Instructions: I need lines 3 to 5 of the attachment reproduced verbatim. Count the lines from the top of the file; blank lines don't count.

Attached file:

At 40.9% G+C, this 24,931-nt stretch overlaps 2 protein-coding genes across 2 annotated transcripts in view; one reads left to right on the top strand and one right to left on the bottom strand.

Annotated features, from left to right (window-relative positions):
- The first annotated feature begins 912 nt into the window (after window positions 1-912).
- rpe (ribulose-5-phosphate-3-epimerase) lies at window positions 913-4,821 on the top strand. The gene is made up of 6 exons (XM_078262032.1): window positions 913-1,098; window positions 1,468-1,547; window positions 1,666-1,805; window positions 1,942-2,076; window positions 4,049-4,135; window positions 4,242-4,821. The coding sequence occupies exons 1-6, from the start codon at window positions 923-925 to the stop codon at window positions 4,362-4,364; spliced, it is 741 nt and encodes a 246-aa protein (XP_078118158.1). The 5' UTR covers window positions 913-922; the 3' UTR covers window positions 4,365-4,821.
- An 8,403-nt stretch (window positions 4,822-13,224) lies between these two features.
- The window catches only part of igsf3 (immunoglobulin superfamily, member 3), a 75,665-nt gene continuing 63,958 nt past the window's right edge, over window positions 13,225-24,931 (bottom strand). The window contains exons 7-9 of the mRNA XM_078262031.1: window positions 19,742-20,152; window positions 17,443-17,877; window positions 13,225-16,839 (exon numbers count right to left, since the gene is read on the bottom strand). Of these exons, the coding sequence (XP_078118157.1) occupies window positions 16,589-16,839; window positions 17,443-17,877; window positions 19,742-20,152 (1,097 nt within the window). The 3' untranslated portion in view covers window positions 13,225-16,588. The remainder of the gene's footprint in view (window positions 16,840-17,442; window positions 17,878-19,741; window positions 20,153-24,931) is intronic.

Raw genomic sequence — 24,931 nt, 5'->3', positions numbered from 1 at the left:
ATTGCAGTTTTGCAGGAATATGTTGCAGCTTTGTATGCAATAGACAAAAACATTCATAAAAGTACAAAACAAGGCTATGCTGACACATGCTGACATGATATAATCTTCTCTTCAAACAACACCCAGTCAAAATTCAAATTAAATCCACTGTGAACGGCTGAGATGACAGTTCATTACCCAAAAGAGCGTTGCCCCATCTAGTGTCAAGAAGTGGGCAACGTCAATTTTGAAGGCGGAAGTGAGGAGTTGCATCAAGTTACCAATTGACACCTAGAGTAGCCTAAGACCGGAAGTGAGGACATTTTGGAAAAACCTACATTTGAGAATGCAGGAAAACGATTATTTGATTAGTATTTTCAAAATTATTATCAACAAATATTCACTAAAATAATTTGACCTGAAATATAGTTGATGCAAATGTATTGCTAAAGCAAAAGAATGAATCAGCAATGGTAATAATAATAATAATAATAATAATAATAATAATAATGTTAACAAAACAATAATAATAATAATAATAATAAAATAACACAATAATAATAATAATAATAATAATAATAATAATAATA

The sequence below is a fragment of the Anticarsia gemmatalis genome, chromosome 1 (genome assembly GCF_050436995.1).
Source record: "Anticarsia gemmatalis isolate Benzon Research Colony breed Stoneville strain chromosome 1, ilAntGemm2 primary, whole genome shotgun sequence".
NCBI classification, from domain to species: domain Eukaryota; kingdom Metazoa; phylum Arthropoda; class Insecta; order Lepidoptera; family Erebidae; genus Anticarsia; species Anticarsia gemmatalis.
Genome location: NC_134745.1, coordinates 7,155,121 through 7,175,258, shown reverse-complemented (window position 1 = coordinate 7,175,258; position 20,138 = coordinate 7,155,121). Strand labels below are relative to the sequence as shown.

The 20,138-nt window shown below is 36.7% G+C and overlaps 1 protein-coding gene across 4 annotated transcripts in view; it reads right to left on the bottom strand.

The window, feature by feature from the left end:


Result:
- The first annotated feature begins 912 nt into the window (after window positions 1-912).
- rpe (ribulose-5-phosphate-3-epimerase) lies at window positions 913-4,821 on the top strand. The gene is made up of 6 exons (XM_078262032.1): window positions 913-1,098; window positions 1,468-1,547; window positions 1,666-1,805; window positions 1,942-2,076; window positions 4,049-4,135; window positions 4,242-4,821. The coding sequence occupies exons 1-6, from the start codon at window positions 923-925 to the stop codon at window positions 4,362-4,364; spliced, it is 741 nt and encodes a 246-aa protein (XP_078118158.1). The 5' UTR covers window positions 913-922; the 3' UTR covers window positions 4,365-4,821.
- An 8,403-nt stretch (window positions 4,822-13,224) lies between these two features.